“Of the doctrine of baptisms, of laying on of hands, and of the resurrection of the dead, and of eternal judgement.
“And we will go on to perfection.” (JST, Heb. 6:1–3.)
But a more specific presentation of the doctrine was set forth in the beginning, when God spoke to Adam. This is the scripture:
“Wherefore teach it unto your children, that all men, everywhere, must repent, or they can in nowise inherit the kingdom of God, for no unclean thing can dwell there, or dwell in his presence. …
“Therefore I give unto you a commandment, to teach these things freely unto your children, saying:
“That by reason of transgression cometh the fall, which fall bringeth death, and inasmuch as ye were born into the world by water, and blood, and spirit, which I have made, and so became of dust a living soul, even so ye must be born again into the kingdom of heaven, of water, and the Spirit, and be cleansed by blood, even the blood of mine Only Begotten; that ye might be sanctified from all sin, and enjoy the words of eternal life in this world, and eternal life in the world to come, even immortal glory;
“For by the water ye keep the commandment; by the Spirit ye are justified, and by the blood ye are sanctified.” (Moses 6:57–60.)
A religious doctrine, to mean something to anyone, must have the solid foundation of being true. If it is built on myth, superstition, supposition, imagination, or on the commandments of men, it will not have substance. We may be concerned today with the decline of morality and integrity in our modern society, but when the ideas of faith become principles without works instead of a living fountain, when religion is only membership in a church for status purposes, what else can be expected? It is time for all mankind to ask of God, since he is our Creator, “What do you require of us?” The answer to that question has been given. Jesus taught what his Father taught—that “all men … must repent, or they can in nowise inherit the kingdom of God, for no unclean thing can dwell there.” (Moses 6:57.) He taught the plan of salvation and encouraged mankind to “Come, follow me.” (Luke 18:22.) He said, “My doctrine is not mine, but his that sent me.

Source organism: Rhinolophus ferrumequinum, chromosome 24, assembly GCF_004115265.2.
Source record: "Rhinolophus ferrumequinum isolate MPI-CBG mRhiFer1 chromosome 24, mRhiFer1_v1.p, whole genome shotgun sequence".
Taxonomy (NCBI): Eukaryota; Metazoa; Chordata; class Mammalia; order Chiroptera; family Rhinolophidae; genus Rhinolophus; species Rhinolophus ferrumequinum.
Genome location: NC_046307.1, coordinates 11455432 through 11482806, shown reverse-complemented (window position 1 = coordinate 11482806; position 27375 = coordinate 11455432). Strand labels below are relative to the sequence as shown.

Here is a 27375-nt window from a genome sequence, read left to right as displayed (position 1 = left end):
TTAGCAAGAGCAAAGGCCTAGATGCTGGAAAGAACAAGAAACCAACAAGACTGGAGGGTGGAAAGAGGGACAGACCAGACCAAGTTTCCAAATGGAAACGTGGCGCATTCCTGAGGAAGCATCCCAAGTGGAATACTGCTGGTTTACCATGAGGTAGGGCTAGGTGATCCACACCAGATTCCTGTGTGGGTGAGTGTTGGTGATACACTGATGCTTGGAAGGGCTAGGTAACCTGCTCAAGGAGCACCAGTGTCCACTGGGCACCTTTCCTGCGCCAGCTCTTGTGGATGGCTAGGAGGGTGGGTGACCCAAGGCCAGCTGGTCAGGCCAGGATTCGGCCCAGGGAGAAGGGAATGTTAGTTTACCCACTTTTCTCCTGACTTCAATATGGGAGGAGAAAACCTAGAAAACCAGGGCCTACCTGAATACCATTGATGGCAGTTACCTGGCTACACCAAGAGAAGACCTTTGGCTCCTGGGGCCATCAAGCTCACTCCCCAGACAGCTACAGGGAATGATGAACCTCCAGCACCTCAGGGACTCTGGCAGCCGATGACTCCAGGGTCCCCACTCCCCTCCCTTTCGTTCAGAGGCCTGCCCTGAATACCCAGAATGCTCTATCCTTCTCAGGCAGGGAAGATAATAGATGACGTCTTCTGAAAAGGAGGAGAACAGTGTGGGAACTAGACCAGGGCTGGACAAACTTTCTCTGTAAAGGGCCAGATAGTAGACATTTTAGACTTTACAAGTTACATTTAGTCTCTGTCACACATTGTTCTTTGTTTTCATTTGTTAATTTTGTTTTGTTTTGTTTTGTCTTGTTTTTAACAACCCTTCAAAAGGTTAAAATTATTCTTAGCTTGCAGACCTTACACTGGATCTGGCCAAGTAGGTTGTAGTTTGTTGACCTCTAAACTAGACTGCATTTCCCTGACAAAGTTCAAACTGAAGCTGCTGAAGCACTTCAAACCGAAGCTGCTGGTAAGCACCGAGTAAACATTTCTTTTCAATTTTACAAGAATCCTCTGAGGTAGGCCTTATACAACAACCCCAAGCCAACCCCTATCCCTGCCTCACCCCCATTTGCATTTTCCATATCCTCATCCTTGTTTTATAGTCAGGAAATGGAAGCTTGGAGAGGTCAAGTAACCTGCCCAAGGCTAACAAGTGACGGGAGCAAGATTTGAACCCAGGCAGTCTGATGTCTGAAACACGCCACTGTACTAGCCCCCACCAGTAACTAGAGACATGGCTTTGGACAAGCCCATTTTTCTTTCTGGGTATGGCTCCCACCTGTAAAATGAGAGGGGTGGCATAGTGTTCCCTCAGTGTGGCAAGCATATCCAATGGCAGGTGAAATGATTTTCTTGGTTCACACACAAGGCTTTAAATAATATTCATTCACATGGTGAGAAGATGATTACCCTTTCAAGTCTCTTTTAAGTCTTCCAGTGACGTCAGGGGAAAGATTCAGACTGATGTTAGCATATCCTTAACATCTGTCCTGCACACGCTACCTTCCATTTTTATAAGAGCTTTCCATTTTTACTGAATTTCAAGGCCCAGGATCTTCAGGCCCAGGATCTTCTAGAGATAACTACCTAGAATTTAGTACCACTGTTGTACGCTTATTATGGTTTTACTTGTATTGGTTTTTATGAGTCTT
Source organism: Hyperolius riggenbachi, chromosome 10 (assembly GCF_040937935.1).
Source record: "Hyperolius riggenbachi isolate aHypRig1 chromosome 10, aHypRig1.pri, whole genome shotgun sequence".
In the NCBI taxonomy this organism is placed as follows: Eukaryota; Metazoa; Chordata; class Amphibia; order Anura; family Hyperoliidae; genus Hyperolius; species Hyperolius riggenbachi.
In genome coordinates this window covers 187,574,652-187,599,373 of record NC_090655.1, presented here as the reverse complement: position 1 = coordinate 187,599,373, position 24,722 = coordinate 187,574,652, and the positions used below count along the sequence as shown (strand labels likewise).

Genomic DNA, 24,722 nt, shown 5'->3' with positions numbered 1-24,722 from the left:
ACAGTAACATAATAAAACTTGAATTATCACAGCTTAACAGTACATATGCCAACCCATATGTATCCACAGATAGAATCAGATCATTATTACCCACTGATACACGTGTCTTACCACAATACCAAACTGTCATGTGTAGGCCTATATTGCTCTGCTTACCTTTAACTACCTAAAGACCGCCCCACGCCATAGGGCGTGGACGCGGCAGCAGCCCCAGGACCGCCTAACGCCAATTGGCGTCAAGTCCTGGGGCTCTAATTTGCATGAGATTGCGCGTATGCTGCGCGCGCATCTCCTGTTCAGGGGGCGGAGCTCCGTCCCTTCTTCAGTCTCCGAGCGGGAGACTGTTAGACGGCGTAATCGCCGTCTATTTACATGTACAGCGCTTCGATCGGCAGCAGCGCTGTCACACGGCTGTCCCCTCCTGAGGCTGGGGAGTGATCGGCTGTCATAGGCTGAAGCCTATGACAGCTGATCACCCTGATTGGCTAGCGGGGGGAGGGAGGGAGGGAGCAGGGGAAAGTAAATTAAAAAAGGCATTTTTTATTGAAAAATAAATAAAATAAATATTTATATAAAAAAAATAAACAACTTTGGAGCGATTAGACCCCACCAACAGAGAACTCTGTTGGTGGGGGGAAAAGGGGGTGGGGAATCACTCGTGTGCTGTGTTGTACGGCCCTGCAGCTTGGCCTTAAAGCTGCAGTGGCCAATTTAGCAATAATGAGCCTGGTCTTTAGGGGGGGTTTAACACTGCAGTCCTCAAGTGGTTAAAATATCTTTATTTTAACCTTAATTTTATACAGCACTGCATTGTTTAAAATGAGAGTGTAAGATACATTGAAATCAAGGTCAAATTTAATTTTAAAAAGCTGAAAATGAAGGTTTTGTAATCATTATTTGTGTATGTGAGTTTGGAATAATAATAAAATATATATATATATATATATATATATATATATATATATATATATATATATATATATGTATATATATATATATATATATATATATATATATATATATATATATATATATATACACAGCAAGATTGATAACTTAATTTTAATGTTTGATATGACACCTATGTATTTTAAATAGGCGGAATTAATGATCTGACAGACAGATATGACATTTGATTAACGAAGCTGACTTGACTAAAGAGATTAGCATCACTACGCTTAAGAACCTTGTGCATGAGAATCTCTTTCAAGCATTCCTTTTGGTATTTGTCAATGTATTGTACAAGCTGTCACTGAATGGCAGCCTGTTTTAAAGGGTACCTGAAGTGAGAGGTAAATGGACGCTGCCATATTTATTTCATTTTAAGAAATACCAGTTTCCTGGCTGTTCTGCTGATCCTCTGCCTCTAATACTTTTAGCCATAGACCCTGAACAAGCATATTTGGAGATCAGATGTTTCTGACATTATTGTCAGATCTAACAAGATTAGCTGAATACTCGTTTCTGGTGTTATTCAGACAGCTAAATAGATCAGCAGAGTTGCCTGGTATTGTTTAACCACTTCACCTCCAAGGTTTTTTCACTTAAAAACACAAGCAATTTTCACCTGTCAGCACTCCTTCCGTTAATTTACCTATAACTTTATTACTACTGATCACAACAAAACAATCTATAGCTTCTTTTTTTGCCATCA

“If any man will do his will, he shall know of the doctrine, whether it be of God or whether I speak of myself.” (John 7:16–17.) The doctrine taught by the Savior has never faltered.
The gospel is the governing principle of the individual; it was designed for him, to give certainty to his life and to explain the purpose of his existence and the eternal nature of it. Through adherence to its laws and ordinances he may become a citizen of the kingdom of God.
The principles of the progressive steps to be taken were alluded to in Paul’s words previously presented. The progressive process to be followed might well be as outlined in the words of the Hebrew Fathers. They can be put to the test. They will, in fact, when applied, bring a person to that state of cleanliness demanded by our Heavenly Father.
Using the doctrine heretofore recited from the scripture of God’s presentation to Adam, it behooves all to carefully study the doctrine as admonished by the ancient prophet, Moroni. He presents a formula which can be recommended for all scripture study:
“Behold, I would exhort you that when ye shall read these things, … that ye would remember how merciful the Lord hath been unto the children of men, from the creation of Adam even down unto the time that ye shall receive these things, and ponder it in your hearts. …
“I would exhort you that ye would ask God, the Eternal Father, in the name of Christ, if these things are not true; and if ye shall ask with a sincere heart, with real intent, having faith in Christ, he will manifest the truth of it unto you, by the power of the Holy Ghost.” (Moro. 10:3–4.) I so witness and testify, in the name of Jesus Christ. Amen.